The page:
Global Voices recently caught up with Dr. Sowmya Ramanathan after her first full semester of teaching at William & Mary. Dr. Ramanathan is and Assistant Professor of Hispanic Studies.
How have your first few weeks been at William & Mary?
Wonderful! William & Mary has such a gorgeous campus that I spent most of my first days taking in the beauty of its red-brick buildings, gigantic trees, and all the greenery. Beyond that, I received such a warm welcome from all my colleagues at the Modern Languages and Literatures Department and once classes started, immediately began the process of teaching-learning with some truly brilliant students. All of that made arriving at this new institution both a bit intimidating and also really exciting!
What are you teaching this year?
During the Fall and Spring of this year, I am teaching HISP103, which is an accelerated course that covers the beginning two semesters of Spanish in one semester. I also taught MLL’s HISP207 during the Fall of 2020, which is a course that studies marginality, the politics of inclusion and exclusion, and cultural production from Latin America and Spain.
What is the focus of your research? What projects are you working on right now?
I am interested in gender politics and cultural production in the Global South. More specifically, my work looks at the cultural and aesthetic production of womxn in Latin America, and I am particularly interested in how feminine and feminized others theorize and practice creativity, agency, and resistance within the difficult and often impossible conditions imposed by colonialism, capitalism, and patriarchy. I am currently working on the manuscript for my book on the fascinating work of Chilean writer, Diamela Eltit, and am conducting research for another project on the politics and poetics of care—as a form of labor and resistance typically performed by feminine subjects—in Latin America.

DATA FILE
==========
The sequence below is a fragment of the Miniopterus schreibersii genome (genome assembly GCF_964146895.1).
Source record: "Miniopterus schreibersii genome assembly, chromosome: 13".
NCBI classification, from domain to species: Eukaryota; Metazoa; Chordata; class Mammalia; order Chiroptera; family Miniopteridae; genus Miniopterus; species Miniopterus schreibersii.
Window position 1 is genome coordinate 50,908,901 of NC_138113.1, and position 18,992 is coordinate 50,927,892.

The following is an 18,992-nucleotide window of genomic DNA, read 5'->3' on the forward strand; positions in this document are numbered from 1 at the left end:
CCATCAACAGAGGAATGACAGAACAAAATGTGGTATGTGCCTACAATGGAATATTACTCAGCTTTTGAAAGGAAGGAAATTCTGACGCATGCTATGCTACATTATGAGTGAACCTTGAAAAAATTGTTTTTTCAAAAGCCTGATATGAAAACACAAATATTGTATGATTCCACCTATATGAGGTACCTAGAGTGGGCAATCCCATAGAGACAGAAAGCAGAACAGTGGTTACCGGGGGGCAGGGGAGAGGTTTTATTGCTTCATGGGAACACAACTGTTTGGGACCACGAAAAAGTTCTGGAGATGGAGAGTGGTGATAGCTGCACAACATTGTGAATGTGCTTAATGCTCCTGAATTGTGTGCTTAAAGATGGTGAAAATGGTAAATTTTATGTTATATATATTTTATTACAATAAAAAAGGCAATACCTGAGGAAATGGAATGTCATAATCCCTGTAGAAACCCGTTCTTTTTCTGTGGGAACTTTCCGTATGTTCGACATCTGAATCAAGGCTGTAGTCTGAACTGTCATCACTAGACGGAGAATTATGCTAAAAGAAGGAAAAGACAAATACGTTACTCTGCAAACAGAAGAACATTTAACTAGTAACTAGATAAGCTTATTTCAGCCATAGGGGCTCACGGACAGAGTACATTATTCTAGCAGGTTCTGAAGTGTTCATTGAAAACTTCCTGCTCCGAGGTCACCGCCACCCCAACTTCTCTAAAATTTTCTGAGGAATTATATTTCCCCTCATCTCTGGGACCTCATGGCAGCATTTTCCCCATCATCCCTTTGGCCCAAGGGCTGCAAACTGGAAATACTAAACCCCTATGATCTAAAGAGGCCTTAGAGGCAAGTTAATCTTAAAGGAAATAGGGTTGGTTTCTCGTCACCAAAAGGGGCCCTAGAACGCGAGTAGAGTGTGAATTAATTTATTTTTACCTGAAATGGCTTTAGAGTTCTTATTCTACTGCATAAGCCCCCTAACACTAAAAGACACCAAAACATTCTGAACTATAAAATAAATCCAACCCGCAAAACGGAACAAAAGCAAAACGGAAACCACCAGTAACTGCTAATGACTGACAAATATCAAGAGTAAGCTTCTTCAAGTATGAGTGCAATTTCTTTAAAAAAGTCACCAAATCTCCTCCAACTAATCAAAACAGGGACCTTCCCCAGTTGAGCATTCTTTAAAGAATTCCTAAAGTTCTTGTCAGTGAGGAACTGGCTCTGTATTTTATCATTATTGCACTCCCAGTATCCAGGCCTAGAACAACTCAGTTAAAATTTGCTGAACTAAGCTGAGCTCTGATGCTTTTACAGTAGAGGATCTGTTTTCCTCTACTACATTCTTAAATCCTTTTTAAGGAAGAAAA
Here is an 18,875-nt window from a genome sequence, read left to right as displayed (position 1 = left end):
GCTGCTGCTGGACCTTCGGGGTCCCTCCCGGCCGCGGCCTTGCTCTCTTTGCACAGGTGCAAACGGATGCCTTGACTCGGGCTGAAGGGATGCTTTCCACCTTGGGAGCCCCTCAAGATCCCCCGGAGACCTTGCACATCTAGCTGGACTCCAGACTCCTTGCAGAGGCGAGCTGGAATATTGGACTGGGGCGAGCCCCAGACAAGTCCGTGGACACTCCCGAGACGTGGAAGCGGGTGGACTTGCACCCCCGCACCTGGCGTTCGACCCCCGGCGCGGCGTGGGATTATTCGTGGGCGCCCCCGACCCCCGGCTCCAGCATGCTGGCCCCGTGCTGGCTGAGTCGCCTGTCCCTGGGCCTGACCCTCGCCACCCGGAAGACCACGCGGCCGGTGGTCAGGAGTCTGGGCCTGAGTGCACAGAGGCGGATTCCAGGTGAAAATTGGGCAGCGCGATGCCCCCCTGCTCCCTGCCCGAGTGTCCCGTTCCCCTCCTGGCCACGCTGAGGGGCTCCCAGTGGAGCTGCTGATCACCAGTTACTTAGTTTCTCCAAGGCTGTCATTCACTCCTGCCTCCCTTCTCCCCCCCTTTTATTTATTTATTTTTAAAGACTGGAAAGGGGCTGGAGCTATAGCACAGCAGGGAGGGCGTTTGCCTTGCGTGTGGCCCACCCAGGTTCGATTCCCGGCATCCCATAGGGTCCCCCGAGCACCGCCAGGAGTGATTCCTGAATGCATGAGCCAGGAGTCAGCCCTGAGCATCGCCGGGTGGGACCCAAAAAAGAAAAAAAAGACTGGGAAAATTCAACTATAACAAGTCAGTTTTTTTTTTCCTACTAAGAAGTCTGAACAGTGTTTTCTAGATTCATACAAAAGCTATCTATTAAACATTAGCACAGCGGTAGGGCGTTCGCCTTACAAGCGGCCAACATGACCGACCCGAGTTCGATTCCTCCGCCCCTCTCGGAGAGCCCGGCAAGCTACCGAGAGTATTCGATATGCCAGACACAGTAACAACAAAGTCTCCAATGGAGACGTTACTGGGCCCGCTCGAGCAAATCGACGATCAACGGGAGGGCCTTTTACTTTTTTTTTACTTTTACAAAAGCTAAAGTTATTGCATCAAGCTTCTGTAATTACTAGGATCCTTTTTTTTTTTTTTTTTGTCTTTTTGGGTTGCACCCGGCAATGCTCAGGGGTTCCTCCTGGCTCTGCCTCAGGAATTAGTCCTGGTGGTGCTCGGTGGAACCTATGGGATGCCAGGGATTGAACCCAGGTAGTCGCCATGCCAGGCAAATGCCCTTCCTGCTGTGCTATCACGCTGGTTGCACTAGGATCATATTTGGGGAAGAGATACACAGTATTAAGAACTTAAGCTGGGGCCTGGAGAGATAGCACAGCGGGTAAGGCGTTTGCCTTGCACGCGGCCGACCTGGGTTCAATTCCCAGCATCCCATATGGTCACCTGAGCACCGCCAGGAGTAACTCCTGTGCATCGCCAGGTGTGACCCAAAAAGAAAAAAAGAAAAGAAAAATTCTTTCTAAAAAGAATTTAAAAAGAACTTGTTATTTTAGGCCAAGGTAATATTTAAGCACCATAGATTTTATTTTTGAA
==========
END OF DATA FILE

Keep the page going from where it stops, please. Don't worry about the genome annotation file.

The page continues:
What will you be teaching next semester?
I am so excited for Spring 2022 as I’ll be teaching two courses on topics that are near and dear to my heart. First, HISP250 will focus on literary and cultural artefacts of Latin American womxn, studying gender theory to explore and interrogate canonical (colonial and patriarchal) depictions of the cultural sphere in Latin America. I’ll also be teaching a COLL150 course that takes on a more sociological perspective and reviews different strains and manifestations of feminism from the United States to Latin America.
What would be your dream class to teach and why?
I’m so lucky to be teaching two classes during the Spring 2022 semester that truly are my dream classes, but for fun and with the adequate time for research and preparation, I would love to teach a class on reggaeton and popular movements in Latin America. While the genre has often been considered sexist and materialistic, I find it fascinating that reggaeton has played such a seminal role in recent social movements like the protests in Puerto Rico demanding that ex-governor Ricardo Roselló resign or the feminist mobilizations across Latin America with slogans such as “sin perreo no hay revolución”. Teaching a class on the genre, with ample tools for understanding both its musical and social complexities, could permit illuminating discussions on how certain musical cultures have travelled from the Caribbean to the rest of the world, on the power of the body in public protest, and on the contradictions and complexities embedded within movements for sociopolitical change.